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"Green Amethyst" and "Yellow Emerald" are in the FTC's Crosshairs

Any use of an incorrect varietal name could be considered as "deceptive or misleading".

Author: , PhD, GIA Graduate Gemologist

Prasiolite and amethyst

Prasiolite and Amethyst: Two faceted stones, prasiolite on the left and amethyst on the right. Prasiolite is a yellowish green to green material that is produced when natural amethyst is heated or irradiated.


Sellers and Buyers Beware

If you are a buyer or a seller of gems marketed under the names "yellow emerald" or "green amethyst" the Federal Trade Commission (FTC) wants you to know this: "It is unfair or deceptive to mark or describe an industry product with the incorrect varietal name."

Table of Contents

Sellers and Buyers Beware
Proper Use of the Word "Amethyst"
Proper Use of the Word "Emerald"
Federal Trade Commission Guidance
Consumer Perception Evidence
Marketplace Use of "Yellow Emerald"
       and "Green Amethyst"

Proper Use of the Word "Amethyst"

The name "amethyst" is, by definition, a variety of the mineral quartz with a purple color. Using the word "amethyst" as a name for other colors of quartz or for other purple materials is incorrect. It is a misrepresentation of the variety name. "Green amethyst" is an incorrect name.

The proper name for the green quartz that people are calling "green amethyst" is prasiolite. Prasiolite is a green variety of quartz that occurs naturally. It is also a green variety of quartz that is produced by heat treatment or irradiation of amethyst and other quartz materials.


Heliodor: A round faceted heliodor with a golden-yellow color from Madagascar. It is not an "emerald" of any kind.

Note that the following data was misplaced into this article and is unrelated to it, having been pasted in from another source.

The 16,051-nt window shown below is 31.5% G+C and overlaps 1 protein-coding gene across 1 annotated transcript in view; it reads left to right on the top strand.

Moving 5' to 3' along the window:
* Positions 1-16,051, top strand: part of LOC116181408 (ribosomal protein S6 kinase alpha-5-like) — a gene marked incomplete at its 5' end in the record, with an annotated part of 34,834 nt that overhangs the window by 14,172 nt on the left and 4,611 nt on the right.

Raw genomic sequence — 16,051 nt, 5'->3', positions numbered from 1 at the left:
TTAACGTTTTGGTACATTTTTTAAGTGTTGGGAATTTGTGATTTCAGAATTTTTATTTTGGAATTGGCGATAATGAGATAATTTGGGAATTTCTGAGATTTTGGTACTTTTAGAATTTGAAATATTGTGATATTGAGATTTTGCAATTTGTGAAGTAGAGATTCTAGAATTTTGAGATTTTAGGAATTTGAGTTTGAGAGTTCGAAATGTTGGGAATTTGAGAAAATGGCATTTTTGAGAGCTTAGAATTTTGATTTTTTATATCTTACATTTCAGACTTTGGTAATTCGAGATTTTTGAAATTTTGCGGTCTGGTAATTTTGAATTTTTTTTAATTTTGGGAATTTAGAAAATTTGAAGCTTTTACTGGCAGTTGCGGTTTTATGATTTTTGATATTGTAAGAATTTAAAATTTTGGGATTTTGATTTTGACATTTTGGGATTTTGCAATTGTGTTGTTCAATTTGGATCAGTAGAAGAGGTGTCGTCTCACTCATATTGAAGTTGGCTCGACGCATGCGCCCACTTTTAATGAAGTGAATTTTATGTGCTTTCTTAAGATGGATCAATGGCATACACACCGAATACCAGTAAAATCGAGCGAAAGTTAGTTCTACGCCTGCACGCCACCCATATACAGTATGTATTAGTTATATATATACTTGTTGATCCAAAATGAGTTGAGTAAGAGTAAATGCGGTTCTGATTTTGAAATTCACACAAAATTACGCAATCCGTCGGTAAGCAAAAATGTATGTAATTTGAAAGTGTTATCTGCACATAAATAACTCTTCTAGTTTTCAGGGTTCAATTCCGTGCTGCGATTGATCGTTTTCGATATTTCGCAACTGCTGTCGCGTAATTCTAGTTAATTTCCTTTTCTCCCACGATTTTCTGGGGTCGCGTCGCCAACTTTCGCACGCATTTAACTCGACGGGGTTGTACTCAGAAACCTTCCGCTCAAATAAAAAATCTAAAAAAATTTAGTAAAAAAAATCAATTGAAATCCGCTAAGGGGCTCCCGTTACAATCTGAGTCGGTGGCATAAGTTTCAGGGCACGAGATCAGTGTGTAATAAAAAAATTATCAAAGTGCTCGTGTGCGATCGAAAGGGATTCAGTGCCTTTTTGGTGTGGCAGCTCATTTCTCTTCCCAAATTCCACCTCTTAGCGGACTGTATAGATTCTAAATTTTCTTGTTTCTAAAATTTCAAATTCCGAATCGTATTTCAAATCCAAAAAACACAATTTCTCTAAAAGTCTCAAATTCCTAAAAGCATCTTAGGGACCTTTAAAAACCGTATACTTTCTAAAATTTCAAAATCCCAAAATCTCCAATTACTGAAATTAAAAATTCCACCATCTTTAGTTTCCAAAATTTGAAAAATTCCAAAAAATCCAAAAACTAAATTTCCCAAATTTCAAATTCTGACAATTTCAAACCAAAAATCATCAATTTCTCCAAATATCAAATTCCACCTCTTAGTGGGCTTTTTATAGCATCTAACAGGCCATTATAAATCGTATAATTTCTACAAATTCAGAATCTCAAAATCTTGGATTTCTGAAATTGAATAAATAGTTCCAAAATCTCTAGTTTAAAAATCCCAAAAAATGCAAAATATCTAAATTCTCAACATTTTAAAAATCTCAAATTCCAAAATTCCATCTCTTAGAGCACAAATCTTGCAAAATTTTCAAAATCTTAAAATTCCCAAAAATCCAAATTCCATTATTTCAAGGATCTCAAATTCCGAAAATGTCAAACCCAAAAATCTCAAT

Proper Use of the Word "Emerald"

The name "emerald" is, by definition, a variety of the mineral beryl with a rich green color. Using the word "emerald" as a name for other colors of beryl or for other green materials is incorrect. These uses are also misrepresentations of the variety name. Such names are especially problematic when the name "emerald" is applied to varieties of beryl with a lower value than emerald. "Yellow emerald" is an incorrect name.

Specimens of beryl with a yellow color can properly be called heliodor, yellow beryl, or golden beryl. These names have a long history, and their use avoids confusion with a different material. Vendors should make a conscious effort to avoid any incorrect variety names as they could result in claims of deception or misrepresentation.

Federal Trade Commission Guidance

Section ยง 23.26 of the Federal Trade Commission's Summary of Basis and Purpose for the Revised Jewelry Guides addresses misrepresentation as to varietal name. They indicate:

(a) It is unfair or deceptive to mark or describe an industry product with the incorrect varietal name.

(b) The following are examples of markings or descriptions that may be misleading:

    (1) Use of the term "yellow emerald" to describe golden beryl or heliodor.

    (2) Use of the term "green amethyst" to describe prasiolite. [1, page 149]

The FTC is very clear that they do not like the terms "yellow emerald" used to market heliodor and "green amethyst" used to market prasiolite. Both incorrectly apply the varietal name. These names can be considered enticements that can deceive some consumers into paying inflated prices for heliodor and prasiolite.

Consumer Perception Evidence

In 2012, the Jewelers Vigilance Committe commissioned Harris Interactive to conduct a study that included the collection of consumer perception evidence on varietal names. Their study revealed three interesting items.

41% of respondents stated that "yellow emeralds" are higher in value than "heliodors"
41% of respondents stated that "yellow emeralds" are more valuable than "golden beryls"
44% of respondents stated that "green amethyst" is more valuable than "prasiolite" [1, page 73]
Information Sources
[1] Summary of Basis and Purpose for the Revised Jewelry Guides; Federal Trade Commission; 16 CFR Part 23, 2018.

Marketplace Use of "Yellow Emerald" and "Green Amethyst"

In the recent marketplace, "yellow emerald" has been used by a small number of sellers compared to the use of "green amethyst". Jewelry and loose stones with the name "green amethyst" can be seen at many online stores. Anyone can use a search engine to find vendors who are still marketing these materials with incorrect varietal names after the Federal Trade Commission released their guidance to the jewelry trade. Various misspellings of the word "emerald" have also been used to market yellow beryl, and these names might cause confusion for some people.

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